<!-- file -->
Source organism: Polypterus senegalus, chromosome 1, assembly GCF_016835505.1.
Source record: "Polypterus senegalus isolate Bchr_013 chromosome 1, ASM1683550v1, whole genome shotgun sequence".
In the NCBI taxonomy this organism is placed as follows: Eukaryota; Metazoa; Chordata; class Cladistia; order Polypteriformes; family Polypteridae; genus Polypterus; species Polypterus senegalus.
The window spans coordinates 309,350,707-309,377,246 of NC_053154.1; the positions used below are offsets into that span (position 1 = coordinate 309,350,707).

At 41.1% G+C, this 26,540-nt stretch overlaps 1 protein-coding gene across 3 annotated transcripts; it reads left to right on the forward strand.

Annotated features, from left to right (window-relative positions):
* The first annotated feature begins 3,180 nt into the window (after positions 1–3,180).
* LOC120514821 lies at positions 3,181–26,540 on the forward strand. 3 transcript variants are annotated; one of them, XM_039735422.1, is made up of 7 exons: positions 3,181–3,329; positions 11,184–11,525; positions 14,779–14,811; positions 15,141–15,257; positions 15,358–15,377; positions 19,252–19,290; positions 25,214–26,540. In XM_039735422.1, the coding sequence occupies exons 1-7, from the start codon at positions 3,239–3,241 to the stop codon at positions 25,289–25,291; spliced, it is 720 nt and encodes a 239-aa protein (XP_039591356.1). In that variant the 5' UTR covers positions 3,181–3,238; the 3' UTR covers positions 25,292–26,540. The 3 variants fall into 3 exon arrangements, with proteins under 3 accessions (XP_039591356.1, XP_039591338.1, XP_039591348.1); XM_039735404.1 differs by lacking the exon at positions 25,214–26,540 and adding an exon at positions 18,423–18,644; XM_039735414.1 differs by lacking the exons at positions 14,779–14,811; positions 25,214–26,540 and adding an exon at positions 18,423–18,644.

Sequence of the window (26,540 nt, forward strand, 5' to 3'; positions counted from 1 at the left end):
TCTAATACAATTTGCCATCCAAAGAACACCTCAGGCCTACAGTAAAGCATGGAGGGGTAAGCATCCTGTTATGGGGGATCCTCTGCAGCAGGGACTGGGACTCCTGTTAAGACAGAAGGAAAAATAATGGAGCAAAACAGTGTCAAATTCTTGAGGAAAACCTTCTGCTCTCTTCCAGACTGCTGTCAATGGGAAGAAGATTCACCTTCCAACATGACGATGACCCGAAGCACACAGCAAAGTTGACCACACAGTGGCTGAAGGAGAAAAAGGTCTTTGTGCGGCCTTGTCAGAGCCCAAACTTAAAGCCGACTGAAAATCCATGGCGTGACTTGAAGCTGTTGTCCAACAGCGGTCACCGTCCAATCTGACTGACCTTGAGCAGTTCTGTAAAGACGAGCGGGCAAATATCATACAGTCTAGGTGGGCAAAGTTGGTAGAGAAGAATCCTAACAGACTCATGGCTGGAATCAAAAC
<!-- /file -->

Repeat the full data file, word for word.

Source organism: Polypterus senegalus, chromosome 1, assembly GCF_016835505.1.
Source record: "Polypterus senegalus isolate Bchr_013 chromosome 1, ASM1683550v1, whole genome shotgun sequence".
In the NCBI taxonomy this organism is placed as follows: Eukaryota; Metazoa; Chordata; class Cladistia; order Polypteriformes; family Polypteridae; genus Polypterus; species Polypterus senegalus.
The window spans coordinates 309,350,707-309,377,246 of NC_053154.1; the positions used below are offsets into that span (position 1 = coordinate 309,350,707).

At 41.1% G+C, this 26,540-nt stretch overlaps 1 protein-coding gene across 3 annotated transcripts; it reads left to right on the forward strand.

Annotated features, from left to right (window-relative positions):
* The first annotated feature begins 3,180 nt into the window (after positions 1–3,180).
* LOC120514821 lies at positions 3,181–26,540 on the forward strand. 3 transcript variants are annotated; one of them, XM_039735422.1, is made up of 7 exons: positions 3,181–3,329; positions 11,184–11,525; positions 14,779–14,811; positions 15,141–15,257; positions 15,358–15,377; positions 19,252–19,290; positions 25,214–26,540. In XM_039735422.1, the coding sequence occupies exons 1-7, from the start codon at positions 3,239–3,241 to the stop codon at positions 25,289–25,291; spliced, it is 720 nt and encodes a 239-aa protein (XP_039591356.1). In that variant the 5' UTR covers positions 3,181–3,238; the 3' UTR covers positions 25,292–26,540. The 3 variants fall into 3 exon arrangements, with proteins under 3 accessions (XP_039591356.1, XP_039591338.1, XP_039591348.1); XM_039735404.1 differs by lacking the exon at positions 25,214–26,540 and adding an exon at positions 18,423–18,644; XM_039735414.1 differs by lacking the exons at positions 14,779–14,811; positions 25,214–26,540 and adding an exon at positions 18,423–18,644.

Sequence of the window (26,540 nt, forward strand, 5' to 3'; positions counted from 1 at the left end):
TCTAATACAATTTGCCATCCAAAGAACACCTCAGGCCTACAGTAAAGCATGGAGGGGTAAGCATCCTGTTATGGGGGATCCTCTGCAGCAGGGACTGGGACTCCTGTTAAGACAGAAGGAAAAATAATGGAGCAAAACAGTGTCAAATTCTTGAGGAAAACCTTCTGCTCTCTTCCAGACTGCTGTCAATGGGAAGAAGATTCACCTTCCAACATGACGATGACCCGAAGCACACAGCAAAGTTGACCACACAGTGGCTGAAGGAGAAAAAGGTCTTTGTGCGGCCTTGTCAGAGCCCAAACTTAAAGCCGACTGAAAATCCATGGCGTGACTTGAAGCTGTTGTCCAACAGCGGTCACCGTCCAATCTGACTGACCTTGAGCAGTTCTGTAAAGACGAGCGGGCAAATATCATACAGTCTAGGTGGGCAAAGTTGGTAGAGAAGAATCCTAACAGACTCATGGCTGGAATCAAAAC